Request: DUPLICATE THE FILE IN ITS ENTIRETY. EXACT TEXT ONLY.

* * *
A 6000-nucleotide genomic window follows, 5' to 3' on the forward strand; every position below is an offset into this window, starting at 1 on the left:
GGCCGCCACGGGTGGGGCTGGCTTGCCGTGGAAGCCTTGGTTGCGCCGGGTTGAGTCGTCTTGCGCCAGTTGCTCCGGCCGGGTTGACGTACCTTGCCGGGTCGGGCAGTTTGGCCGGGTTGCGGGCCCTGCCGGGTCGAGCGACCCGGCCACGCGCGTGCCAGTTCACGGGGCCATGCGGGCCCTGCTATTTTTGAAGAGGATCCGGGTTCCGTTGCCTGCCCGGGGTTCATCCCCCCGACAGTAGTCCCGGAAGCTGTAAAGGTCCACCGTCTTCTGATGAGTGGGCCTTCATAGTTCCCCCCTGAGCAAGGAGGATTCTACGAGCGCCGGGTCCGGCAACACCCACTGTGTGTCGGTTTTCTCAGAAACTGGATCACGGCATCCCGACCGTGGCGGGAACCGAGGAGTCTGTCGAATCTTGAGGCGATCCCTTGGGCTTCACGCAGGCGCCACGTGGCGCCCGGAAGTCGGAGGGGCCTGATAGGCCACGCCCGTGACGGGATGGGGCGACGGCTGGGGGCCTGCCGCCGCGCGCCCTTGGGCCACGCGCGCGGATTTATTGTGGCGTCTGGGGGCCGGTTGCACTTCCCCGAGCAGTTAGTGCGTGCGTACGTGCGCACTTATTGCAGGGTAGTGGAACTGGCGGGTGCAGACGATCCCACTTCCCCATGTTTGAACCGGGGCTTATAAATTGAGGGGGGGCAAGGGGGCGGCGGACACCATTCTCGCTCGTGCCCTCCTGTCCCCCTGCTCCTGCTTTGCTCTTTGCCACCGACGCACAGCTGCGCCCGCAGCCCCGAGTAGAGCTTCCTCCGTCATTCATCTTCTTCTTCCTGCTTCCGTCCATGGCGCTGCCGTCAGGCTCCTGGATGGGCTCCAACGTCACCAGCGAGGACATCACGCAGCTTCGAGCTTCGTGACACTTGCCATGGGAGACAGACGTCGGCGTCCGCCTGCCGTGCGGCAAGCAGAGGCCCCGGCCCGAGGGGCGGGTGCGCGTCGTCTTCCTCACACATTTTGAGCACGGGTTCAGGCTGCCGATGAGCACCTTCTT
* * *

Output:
A 6000-nucleotide genomic window follows, 5' to 3' on the forward strand; every position below is an offset into this window, starting at 1 on the left:
GGCCGCCACGGGTGGGGCTGGCTTGCCGTGGAAGCCTTGGTTGCGCCGGGTTGAGTCGTCTTGCGCCAGTTGCTCCGGCCGGGTTGACGTACCTTGCCGGGTCGGGCAGTTTGGCCGGGTTGCGGGCCCTGCCGGGTCGAGCGACCCGGCCACGCGCGTGCCAGTTCACGGGGCCATGCGGGCCCTGCTATTTTTGAAGAGGATCCGGGTTCCGTTGCCTGCCCGGGGTTCATCCCCCCGACAGTAGTCCCGGAAGCTGTAAAGGTCCACCGTCTTCTGATGAGTGGGCCTTCATAGTTCCCCCCTGAGCAAGGAGGATTCTACGAGCGCCGGGTCCGGCAACACCCACTGTGTGTCGGTTTTCTCAGAAACTGGATCACGGCATCCCGACCGTGGCGGGAACCGAGGAGTCTGTCGAATCTTGAGGCGATCCCTTGGGCTTCACGCAGGCGCCACGTGGCGCCCGGAAGTCGGAGGGGCCTGATAGGCCACGCCCGTGACGGGATGGGGCGACGGCTGGGGGCCTGCCGCCGCGCGCCCTTGGGCCACGCGCGCGGATTTATTGTGGCGTCTGGGGGCCGGTTGCACTTCCCCGAGCAGTTAGTGCGTGCGTACGTGCGCACTTATTGCAGGGTAGTGGAACTGGCGGGTGCAGACGATCCCACTTCCCCATGTTTGAACCGGGGCTTATAAATTGAGGGGGGGCAAGGGGGCGGCGGACACCATTCTCGCTCGTGCCCTCCTGTCCCCCTGCTCCTGCTTTGCTCTTTGCCACCGACGCACAGCTGCGCCCGCAGCCCCGAGTAGAGCTTCCTCCGTCATTCATCTTCTTCTTCCTGCTTCCGTCCATGGCGCTGCCGTCAGGCTCCTGGATGGGCTCCAACGTCACCAGCGAGGACATCACGCAGCTTCGAGCTTCGTGACACTTGCCATGGGAGACAGACGTCGGCGTCCGCCTGCCGTGCGGCAAGCAGAGGCCCCGGCCCGAGGGGCGGGTGCGCGTCGTCTTCCTCACACATTTTGAGCACGGGTTCAGGCTGCCGATGAGCACCTTCTT